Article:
Tuesday, April 19, 2011

What’s new with Microsoft Dynamics AX 2012

Microsoft held its Convergence conference in Atlanta last week, and one of the big items on the agenda was the scheduled general availability this August for Dynamics AX 2012 (formerly known as Axapta). There are several areas in which this new version of AX is a real advance for Microsoft, positioning AX up-market more and more as a viable alternative to SAP and Oracle for many customers.

First, let’s see some areas where Microsoft is moving the ball forward with AX.

Microsoft Dynamics AX as an ISV platform

With this new release, Microsoft is positioning AX as more than just another ERP offering. It is now pushing AX as a platform for other independent software vendors (ISVs) and business partners to build out narrow industry-specific solutions. AX currently has strong functionality for manufacturing, public sector (in four countries currently), service industries, distribution, and retail (coming soon).

Of course, many other ERP vendors target specific industries. But Microsoft is going beyond this level of focus. It has a major effort underway to recruit ISVs and business partners to extend this industry-specific AX functionality with more narrow solutions to target certain sub-industries.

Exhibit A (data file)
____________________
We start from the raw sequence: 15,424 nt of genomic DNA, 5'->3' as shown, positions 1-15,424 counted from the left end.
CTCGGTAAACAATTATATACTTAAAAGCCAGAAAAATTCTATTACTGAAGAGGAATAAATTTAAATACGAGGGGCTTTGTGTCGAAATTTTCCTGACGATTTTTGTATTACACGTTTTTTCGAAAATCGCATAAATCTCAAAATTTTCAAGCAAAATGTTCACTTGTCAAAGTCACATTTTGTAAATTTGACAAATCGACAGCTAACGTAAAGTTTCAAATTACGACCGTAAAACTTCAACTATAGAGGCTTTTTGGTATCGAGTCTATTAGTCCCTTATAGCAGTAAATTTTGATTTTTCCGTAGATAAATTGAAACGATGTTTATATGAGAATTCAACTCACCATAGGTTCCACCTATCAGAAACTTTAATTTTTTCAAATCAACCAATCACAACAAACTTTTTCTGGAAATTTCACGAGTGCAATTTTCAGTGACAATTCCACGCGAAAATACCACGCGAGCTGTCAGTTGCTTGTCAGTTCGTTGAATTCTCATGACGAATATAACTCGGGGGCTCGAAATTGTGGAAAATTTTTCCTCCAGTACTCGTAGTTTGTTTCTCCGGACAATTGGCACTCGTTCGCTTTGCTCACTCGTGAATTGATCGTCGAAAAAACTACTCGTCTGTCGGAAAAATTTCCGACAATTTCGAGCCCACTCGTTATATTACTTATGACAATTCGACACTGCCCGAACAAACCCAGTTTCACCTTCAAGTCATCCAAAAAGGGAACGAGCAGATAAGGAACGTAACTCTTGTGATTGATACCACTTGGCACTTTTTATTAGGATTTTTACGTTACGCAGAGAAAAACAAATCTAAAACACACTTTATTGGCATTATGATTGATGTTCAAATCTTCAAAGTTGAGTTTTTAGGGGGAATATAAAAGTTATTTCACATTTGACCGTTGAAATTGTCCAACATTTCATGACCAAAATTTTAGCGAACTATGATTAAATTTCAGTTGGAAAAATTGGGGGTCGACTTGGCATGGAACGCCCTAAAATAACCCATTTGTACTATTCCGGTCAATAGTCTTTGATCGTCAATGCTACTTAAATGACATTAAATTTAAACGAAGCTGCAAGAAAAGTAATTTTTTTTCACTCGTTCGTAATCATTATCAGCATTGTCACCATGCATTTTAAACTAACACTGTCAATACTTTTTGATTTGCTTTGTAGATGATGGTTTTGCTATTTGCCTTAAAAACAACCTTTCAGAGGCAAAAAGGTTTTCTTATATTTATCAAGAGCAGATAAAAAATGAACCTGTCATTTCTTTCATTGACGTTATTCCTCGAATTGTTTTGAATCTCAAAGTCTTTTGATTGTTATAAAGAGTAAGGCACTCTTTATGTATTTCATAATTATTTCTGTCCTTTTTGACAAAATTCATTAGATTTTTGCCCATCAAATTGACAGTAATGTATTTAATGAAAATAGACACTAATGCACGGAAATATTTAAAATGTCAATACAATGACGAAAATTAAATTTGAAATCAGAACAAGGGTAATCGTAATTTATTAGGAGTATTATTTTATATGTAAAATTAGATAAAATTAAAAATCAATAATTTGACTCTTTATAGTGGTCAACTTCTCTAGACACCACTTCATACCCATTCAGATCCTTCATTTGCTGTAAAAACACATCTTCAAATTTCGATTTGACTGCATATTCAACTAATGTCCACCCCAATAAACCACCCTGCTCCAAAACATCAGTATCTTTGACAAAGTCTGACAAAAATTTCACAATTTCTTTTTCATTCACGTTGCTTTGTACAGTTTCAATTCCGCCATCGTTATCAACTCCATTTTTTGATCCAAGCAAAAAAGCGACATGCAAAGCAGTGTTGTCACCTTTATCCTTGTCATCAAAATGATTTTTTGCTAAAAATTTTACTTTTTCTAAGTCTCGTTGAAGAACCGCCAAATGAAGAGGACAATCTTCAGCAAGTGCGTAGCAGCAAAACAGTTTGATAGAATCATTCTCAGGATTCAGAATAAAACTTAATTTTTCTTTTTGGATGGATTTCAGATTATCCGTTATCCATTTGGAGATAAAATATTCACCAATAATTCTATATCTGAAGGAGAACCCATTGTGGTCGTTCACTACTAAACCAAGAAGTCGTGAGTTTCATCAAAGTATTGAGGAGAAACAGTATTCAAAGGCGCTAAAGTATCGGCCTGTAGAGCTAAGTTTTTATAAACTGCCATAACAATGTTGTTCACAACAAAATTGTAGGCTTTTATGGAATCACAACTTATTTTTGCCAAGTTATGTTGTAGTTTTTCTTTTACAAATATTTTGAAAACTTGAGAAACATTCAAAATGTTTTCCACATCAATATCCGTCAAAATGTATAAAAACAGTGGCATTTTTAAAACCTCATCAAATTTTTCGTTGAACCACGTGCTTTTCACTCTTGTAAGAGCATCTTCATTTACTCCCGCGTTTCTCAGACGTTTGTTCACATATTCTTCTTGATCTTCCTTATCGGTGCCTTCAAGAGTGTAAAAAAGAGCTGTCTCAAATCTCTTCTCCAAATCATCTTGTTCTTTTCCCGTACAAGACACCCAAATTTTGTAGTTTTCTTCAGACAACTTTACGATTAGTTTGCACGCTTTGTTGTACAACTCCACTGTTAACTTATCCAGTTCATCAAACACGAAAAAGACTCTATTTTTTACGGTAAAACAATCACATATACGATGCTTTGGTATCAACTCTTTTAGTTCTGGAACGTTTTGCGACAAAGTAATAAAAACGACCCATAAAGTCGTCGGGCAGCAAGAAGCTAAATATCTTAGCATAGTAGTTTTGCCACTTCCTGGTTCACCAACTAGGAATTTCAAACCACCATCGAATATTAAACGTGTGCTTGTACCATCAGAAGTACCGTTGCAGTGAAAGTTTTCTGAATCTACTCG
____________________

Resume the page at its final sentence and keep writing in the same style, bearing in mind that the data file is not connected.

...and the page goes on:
For example, Microsoft has already signed up Lexis Nexis to build its legal firm solutions on top of native AX functionality for professional services. Likewise, Aldata is providing fashion and apparel industry functionality on top of AX’s retail industry solution. In another example, Microsoft recently purchased intellectual property from Tyler Technologies for the public sector and rolled it into the AX core. Now Tyler is building solutions for the government and government contracting sectors on top of AX.

Few ERP vendors are moving as aggressively to position their products as a platform for other ISVs. Smaller ISVs often do not have the resources to keep their products up-to-date with the latest technologies. By building on top of AX, they can focus their efforts not the part that really counts--the industry-specific part--instead of modernizing legacy code or reinventing the wheel with another general ledger. In one-on-one analyst briefings, Microsoft executives tossed out approximate numbers of ISVs currently in discussion about following the example of Lexis Nexis, Aldata, and Tyler Technologies—if half this number commit to AX as a platform, it will be truly impressive.